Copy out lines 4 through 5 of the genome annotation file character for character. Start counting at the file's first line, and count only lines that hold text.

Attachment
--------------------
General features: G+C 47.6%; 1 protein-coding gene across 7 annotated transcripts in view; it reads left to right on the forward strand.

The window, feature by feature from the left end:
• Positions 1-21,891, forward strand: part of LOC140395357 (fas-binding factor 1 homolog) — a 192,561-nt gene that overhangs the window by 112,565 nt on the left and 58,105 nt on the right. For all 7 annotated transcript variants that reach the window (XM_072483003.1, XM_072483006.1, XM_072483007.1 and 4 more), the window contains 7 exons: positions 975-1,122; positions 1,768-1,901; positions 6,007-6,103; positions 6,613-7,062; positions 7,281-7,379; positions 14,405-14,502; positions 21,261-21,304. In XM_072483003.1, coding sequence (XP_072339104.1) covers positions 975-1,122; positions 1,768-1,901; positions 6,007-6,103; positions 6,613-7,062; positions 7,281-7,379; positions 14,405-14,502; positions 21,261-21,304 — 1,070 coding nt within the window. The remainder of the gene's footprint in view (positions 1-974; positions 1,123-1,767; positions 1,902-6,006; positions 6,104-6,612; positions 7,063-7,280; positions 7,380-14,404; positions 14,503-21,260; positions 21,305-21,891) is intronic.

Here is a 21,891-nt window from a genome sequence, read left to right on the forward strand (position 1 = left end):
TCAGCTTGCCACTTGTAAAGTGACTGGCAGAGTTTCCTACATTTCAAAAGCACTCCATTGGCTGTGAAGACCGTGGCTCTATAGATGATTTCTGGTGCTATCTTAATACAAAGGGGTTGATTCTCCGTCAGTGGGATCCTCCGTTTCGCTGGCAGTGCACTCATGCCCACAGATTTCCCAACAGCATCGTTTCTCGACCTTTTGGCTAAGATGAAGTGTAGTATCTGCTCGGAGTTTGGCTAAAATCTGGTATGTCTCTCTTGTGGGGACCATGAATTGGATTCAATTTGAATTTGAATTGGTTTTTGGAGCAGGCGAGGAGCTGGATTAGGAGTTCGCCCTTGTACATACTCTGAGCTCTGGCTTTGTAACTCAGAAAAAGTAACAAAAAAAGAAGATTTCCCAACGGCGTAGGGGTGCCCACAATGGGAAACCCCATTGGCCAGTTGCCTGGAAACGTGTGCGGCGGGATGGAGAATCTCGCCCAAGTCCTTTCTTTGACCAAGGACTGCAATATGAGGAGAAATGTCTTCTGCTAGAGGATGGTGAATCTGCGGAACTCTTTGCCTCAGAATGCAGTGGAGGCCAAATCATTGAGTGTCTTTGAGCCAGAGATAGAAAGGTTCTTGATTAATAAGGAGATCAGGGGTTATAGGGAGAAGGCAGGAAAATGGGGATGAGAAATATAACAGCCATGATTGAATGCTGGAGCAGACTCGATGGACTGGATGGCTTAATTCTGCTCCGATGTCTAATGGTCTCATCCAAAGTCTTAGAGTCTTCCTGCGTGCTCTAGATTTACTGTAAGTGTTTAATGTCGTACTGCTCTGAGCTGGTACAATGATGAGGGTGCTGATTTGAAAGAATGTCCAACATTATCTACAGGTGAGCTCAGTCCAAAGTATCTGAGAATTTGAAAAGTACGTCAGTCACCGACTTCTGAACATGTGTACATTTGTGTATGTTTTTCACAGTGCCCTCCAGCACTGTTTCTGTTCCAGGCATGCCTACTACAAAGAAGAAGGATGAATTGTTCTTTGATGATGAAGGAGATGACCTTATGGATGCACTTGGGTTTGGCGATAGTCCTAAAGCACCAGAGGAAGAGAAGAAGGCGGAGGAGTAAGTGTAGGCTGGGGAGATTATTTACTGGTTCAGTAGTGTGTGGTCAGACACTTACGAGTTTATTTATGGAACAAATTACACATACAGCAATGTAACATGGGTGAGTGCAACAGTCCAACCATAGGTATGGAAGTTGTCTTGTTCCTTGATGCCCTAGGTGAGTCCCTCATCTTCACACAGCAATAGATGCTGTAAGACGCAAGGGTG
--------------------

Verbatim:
Here is a 21,891-nt window from a genome sequence, read left to right on the forward strand (position 1 = left end):
TCAGCTTGCCACTTGTAAAGTGACTGGCAGAGTTTCCTACATTTCAAAAGCACTCCATTGGCTGTGAAGACCGTGGCTCTATAGATGATTTCTGGTGCTATCTTAATACAAAGGGGTTGATTCTCCGTCAGTGGGATCCTCCGTTTCGCTGGCAGTGCACTCATGCCCACAGATTTCCCAACAGCATCGTTTCTCGACCTTTTGGCTAAGATGAAGTGTAGTATCTGCTCGGAGTTTGGCTAAAATCTGGTATGTCTCTCTTGTGGGGACCATGAATTGGATTCAATTTGAATTTGAATTGGTTTTTGGAGCAGGCGAGGAGCTGGATTAGGAGTTCGCCCTTGTACATACTCTGAGCTCTGGCTTTGTAACTCAGAAAAAGTAACAAAAAAAGAAGATTTCCCAACGGCGTAGGGGTGCCCACAATGGGAAACCCCATTGGCCAGTTGCCTGGAAACGTGTGCGGCGGGATGGAGAATCTCGCCCAAGTCCTTTCTTTGACCAAGGACTGCAATATGAGGAGAAATGTCTTCTGCTAGAGGATGGTGAATCTGCGGAACTCTTTGCCTCAGAATGCAGTGGAGGCCAAATCATTGAGTGTCTTTGAGCCAGAGATAGAAAGGTTCTTGATTAATAAGGAGATCAGGGGTTATAGGGAGAAGGCAGGAAAATGGGGATGAGAAATATAACAGCCATGATTGAATGCTGGAGCAGACTCGATGGACTGGATGGCTTAATTCTGCTCCGATGTCTAATGGTCTCATCCAAAGTCTTAGAGTCTTCCTGCGTGCTCTAGATTTACTGTAAGTGTTTAATGTCGTACTGCTCTGAGCTGGTACAATGATGAGGGTGCTGATTTGAAAGAATGTCCAACATTATCTACAGGTGAGCTCAGTCCAAAGTATCTGAGAATTTGAAAAGTACGTCAGTCACCGACTTCTGAACATGTGTACATTTGTGTATGTTTTTCACAGTGCCCTCCAGCACTGTTTCTGTTCCAGGCATGCCTACTACAAAGAAGAAGGATGAATTGTTCTTTGATGATGAAGGAGATGACCTTATGGATGCACTTGGGTTTGGCGATAGTCCTAAAGCACCAGAGGAAGAGAAGAAGGCGGAGGAGTAAGTGTAGGCTGGGGAGATTATTTACTGGTTCAGTAGTGTGTGGTCAGACACTTACGAGTTTATTTATGGAACAAATTACACATACAGCAATGTAACATGGGTGAGTGCAACAGTCCAACCATAGGTATGGAAGTTGTCTTGTTCCTTGATGCCCTAGGTGAGTCCCTCATCTTCACACAGCAATAGATGCTGTAAGACGCAAGGGTG